(CNN)–President Obama turned his attention to education during his weekly address as he discussed another aspect of how he believes the nation can "win the future." Obama acknowledged that "Over the next ten years, nearly half of all new jobs will require education beyond high school."
He delivered the address from outside Portland, Oregon, while visiting Intel, a company that he said models how "instead of just being a nation that buys what's made overseas, we can make things in America and sell them around the globe.
"Winning this competition depends on the ingenuity and creativity of our private sector…But it's also going to depend on what we do as a nation to make America the best place on earth to do business," the president continued.
Facing the reality that "we've fallen behind in math, science, and graduation rates," Obama offered examples of his administration's efforts to address the gaps.
"Over the past two years, my administration has made education a top priority. We've launched a competition called 'Race to the Top'-a reform that is lifting academic standards and getting results…We're also making college more affordable for millions of students, and revitalizing our community colleges, so that folks can get the training they need for the careers they want."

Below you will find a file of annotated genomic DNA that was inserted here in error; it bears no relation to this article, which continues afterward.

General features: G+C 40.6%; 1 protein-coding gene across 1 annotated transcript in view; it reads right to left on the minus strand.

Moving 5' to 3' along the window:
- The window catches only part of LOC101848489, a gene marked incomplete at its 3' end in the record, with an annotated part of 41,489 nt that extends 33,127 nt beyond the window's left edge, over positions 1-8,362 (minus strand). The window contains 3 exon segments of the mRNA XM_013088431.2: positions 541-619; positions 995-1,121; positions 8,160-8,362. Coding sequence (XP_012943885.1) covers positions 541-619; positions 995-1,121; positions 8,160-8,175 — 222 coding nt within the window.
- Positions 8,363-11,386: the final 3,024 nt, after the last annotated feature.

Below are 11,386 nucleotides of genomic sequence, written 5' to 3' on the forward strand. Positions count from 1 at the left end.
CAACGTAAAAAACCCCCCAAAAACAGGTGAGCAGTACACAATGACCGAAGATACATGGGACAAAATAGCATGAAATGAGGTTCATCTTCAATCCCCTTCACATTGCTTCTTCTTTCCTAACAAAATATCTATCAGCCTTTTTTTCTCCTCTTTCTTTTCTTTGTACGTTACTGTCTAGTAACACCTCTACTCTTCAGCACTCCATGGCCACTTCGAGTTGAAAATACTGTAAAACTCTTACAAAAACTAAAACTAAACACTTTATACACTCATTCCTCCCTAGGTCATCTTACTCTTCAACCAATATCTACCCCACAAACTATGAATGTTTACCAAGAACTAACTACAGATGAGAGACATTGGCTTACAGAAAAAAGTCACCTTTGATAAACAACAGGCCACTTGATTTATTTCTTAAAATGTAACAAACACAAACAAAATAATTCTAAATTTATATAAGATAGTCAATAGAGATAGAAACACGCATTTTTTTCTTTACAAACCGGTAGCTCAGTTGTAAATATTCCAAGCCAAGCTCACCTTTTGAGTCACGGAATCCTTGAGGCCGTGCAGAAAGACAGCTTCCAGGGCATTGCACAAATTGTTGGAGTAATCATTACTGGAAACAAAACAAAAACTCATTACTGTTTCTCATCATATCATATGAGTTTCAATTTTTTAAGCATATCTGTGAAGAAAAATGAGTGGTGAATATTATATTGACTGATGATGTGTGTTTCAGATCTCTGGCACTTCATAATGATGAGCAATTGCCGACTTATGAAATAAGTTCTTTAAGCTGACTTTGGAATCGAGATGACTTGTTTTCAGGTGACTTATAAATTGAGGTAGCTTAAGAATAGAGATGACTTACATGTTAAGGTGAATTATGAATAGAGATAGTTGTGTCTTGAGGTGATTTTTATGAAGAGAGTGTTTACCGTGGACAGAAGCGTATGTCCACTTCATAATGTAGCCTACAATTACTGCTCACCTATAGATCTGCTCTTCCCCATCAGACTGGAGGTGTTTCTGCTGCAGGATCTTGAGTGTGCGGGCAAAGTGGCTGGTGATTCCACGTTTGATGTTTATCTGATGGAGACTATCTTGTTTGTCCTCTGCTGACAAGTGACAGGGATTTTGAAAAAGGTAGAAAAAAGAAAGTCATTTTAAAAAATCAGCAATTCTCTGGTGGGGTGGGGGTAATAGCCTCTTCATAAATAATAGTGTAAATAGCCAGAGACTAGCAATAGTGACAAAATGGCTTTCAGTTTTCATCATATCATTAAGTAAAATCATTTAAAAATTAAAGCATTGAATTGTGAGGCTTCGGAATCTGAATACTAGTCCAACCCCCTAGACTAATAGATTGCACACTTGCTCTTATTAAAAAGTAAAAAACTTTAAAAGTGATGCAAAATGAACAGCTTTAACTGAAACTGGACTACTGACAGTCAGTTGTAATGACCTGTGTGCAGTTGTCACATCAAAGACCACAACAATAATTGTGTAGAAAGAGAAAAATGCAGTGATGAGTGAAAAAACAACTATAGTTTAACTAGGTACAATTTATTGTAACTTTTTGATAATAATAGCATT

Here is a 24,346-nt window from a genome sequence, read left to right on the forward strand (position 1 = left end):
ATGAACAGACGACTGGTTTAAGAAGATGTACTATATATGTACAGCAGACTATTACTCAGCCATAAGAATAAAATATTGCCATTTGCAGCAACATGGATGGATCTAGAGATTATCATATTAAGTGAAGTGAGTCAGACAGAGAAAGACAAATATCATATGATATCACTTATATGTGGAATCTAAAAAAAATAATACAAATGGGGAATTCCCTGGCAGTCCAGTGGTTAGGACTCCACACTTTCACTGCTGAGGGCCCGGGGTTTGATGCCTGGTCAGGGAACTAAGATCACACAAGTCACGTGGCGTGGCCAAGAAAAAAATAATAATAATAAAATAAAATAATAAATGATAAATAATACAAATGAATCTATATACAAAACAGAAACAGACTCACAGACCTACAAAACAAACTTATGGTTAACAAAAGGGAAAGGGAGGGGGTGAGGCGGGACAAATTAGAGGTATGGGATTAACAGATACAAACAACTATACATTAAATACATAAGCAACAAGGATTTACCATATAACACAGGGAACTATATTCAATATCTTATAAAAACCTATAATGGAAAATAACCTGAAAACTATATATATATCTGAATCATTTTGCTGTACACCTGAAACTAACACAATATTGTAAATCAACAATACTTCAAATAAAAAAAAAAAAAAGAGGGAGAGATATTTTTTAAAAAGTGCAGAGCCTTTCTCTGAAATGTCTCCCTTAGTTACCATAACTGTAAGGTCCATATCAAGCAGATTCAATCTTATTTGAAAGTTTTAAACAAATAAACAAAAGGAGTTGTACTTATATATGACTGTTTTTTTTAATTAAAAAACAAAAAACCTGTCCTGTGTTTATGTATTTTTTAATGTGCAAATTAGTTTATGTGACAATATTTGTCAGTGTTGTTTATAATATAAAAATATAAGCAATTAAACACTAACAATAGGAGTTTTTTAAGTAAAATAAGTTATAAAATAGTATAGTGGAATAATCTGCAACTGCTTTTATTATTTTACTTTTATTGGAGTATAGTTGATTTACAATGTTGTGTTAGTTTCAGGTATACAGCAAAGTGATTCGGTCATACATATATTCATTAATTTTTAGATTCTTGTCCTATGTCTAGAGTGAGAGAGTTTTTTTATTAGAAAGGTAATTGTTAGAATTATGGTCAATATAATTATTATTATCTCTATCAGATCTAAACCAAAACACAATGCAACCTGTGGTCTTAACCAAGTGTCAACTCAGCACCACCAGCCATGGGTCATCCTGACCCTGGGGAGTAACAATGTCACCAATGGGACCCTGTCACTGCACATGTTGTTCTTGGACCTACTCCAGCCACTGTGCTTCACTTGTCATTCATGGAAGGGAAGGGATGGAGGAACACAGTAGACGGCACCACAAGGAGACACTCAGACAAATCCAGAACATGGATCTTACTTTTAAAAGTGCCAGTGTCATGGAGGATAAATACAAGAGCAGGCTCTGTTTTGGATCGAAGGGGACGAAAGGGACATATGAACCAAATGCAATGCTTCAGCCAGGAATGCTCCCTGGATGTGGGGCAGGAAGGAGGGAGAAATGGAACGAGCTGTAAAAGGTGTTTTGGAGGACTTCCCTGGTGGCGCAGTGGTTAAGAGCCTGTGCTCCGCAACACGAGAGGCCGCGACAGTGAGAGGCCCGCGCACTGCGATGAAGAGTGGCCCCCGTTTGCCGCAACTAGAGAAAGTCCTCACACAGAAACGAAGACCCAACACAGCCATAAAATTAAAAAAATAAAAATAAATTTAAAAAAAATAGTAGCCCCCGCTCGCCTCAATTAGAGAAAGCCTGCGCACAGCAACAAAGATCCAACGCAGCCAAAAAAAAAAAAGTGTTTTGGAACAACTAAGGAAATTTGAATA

The president asserted his faith in the country's resources, stating that America will win the future because "we have everything we need to compete: bold entrepreneurs, bright new ideas, and world-class colleges and universities…we have young people just brimming with promise and ready to help us succeed. All we have to do is tap that potential."
While Obama addressed education, the GOP talked budget, a main focus on the Hill during the past week. Shortly after the House passed a government spending bill with over $60 billion in cuts early Saturday morning, the budget was the center of discussion in the Republican address, given by House GOP Policy Committee Chair Tom Price.
"Our focus should be creating jobs and getting our economy moving again," he said, after criticizing "some Democrats" who are "threatening to shut down the government instead of listening to the American people and cutting spending."
Price had choice words for the president, whom he slammed for promising that "this would be the year that he got serious about the deficits and the debt…Instead, he started out by asking Congress to raise the debt limit, without any commitment to cutting spending at the same time."
The Georgia congressman trumpeted a need to "end Washington's spending binge to reduce uncertainty, to boost confidence, and to encourage private investment in our economy."
Price also gave a stern caution about entitlement programs, stating "there's no way that we can protect programs like Social Security for the future and get our debt under control, unless we begin to honestly address entitlements."
And he asserted that "Republicans are focused on listening to the people, confronting our nation's challenges, and helping our economy get back to creating jobs."